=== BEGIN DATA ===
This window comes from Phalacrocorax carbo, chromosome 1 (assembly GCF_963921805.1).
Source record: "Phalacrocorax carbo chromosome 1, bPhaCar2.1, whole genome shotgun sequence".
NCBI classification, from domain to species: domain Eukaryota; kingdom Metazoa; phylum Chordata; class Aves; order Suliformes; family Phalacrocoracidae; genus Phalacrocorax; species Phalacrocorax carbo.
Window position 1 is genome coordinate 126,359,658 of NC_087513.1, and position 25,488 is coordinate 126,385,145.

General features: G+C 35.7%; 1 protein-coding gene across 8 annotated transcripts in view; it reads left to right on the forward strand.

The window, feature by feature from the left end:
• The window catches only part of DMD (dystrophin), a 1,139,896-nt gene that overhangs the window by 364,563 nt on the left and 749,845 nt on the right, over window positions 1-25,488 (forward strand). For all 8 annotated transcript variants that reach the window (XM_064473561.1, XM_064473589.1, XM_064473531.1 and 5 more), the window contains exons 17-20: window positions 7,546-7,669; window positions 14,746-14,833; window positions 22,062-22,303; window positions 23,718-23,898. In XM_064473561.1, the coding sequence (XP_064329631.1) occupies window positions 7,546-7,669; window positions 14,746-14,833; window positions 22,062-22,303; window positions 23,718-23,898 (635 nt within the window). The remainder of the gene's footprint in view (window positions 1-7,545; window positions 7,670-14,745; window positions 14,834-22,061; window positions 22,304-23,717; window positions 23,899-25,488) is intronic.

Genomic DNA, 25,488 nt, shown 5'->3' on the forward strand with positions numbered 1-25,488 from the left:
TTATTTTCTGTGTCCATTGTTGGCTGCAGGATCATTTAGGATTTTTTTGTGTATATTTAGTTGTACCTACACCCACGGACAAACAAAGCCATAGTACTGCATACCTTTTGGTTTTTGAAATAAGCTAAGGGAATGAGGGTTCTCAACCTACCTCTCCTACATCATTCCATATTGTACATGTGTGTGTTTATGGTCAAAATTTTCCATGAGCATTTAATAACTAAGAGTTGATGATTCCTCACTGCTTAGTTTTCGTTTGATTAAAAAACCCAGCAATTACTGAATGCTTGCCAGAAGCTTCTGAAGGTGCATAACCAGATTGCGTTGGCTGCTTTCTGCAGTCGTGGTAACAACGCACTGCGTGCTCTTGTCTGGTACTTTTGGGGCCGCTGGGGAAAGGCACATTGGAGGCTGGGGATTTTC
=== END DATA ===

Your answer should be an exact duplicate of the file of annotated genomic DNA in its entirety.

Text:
This window comes from Phalacrocorax carbo, chromosome 1 (assembly GCF_963921805.1).
Source record: "Phalacrocorax carbo chromosome 1, bPhaCar2.1, whole genome shotgun sequence".
NCBI classification, from domain to species: domain Eukaryota; kingdom Metazoa; phylum Chordata; class Aves; order Suliformes; family Phalacrocoracidae; genus Phalacrocorax; species Phalacrocorax carbo.
Window position 1 is genome coordinate 126,359,658 of NC_087513.1, and position 25,488 is coordinate 126,385,145.

General features: G+C 35.7%; 1 protein-coding gene across 8 annotated transcripts in view; it reads left to right on the forward strand.

The window, feature by feature from the left end:
• The window catches only part of DMD (dystrophin), a 1,139,896-nt gene that overhangs the window by 364,563 nt on the left and 749,845 nt on the right, over window positions 1-25,488 (forward strand). For all 8 annotated transcript variants that reach the window (XM_064473561.1, XM_064473589.1, XM_064473531.1 and 5 more), the window contains exons 17-20: window positions 7,546-7,669; window positions 14,746-14,833; window positions 22,062-22,303; window positions 23,718-23,898. In XM_064473561.1, the coding sequence (XP_064329631.1) occupies window positions 7,546-7,669; window positions 14,746-14,833; window positions 22,062-22,303; window positions 23,718-23,898 (635 nt within the window). The remainder of the gene's footprint in view (window positions 1-7,545; window positions 7,670-14,745; window positions 14,834-22,061; window positions 22,304-23,717; window positions 23,899-25,488) is intronic.

Genomic DNA, 25,488 nt, shown 5'->3' on the forward strand with positions numbered 1-25,488 from the left:
TTATTTTCTGTGTCCATTGTTGGCTGCAGGATCATTTAGGATTTTTTTGTGTATATTTAGTTGTACCTACACCCACGGACAAACAAAGCCATAGTACTGCATACCTTTTGGTTTTTGAAATAAGCTAAGGGAATGAGGGTTCTCAACCTACCTCTCCTACATCATTCCATATTGTACATGTGTGTGTTTATGGTCAAAATTTTCCATGAGCATTTAATAACTAAGAGTTGATGATTCCTCACTGCTTAGTTTTCGTTTGATTAAAAAACCCAGCAATTACTGAATGCTTGCCAGAAGCTTCTGAAGGTGCATAACCAGATTGCGTTGGCTGCTTTCTGCAGTCGTGGTAACAACGCACTGCGTGCTCTTGTCTGGTACTTTTGGGGCCGCTGGGGAAAGGCACATTGGAGGCTGGGGATTTTC